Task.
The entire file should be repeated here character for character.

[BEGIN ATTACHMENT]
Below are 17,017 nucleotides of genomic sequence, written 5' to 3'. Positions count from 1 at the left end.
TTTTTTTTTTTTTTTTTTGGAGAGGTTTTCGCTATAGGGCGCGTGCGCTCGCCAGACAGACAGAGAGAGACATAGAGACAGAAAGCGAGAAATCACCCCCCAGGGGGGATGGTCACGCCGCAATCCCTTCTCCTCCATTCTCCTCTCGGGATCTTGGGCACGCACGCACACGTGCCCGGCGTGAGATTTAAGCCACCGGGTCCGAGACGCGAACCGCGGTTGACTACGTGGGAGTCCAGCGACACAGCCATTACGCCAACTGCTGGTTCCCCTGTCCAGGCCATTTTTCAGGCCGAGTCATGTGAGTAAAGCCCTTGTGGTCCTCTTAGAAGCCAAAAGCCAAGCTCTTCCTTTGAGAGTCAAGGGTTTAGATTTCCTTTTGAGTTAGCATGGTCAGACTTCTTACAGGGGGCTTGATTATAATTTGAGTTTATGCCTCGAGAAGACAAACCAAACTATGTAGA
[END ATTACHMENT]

Below are 17,017 nucleotides of genomic sequence, written 5' to 3'. Positions count from 1 at the left end.
TTTTTTTTTTTTTTTTTTGGAGAGGTTTTCGCTATAGGGCGCGTGCGCTCGCCAGACAGACAGAGAGAGACATAGAGACAGAAAGCGAGAAATCACCCCCCAGGGGGGATGGTCACGCCGCAATCCCTTCTCCTCCATTCTCCTCTCGGGATCTTGGGCACGCACGCACACGTGCCCGGCGTGAGATTTAAGCCACCGGGTCCGAGACGCGAACCGCGGTTGACTACGTGGGAGTCCAGCGACACAGCCATTACGCCAACTGCTGGTTCCCCTGTCCAGGCCATTTTTCAGGCCGAGTCATGTGAGTAAAGCCCTTGTGGTCCTCTTAGAAGCCAAAAGCCAAGCTCTTCCTTTGAGAGTCAAGGGTTTAGATTTCCTTTTGAGTTAGCATGGTCAGACTTCTTACAGGGGGCTTGATTATAATTTGAGTTTATGCCTCGAGAAGACAAACCAAACTATGTAGA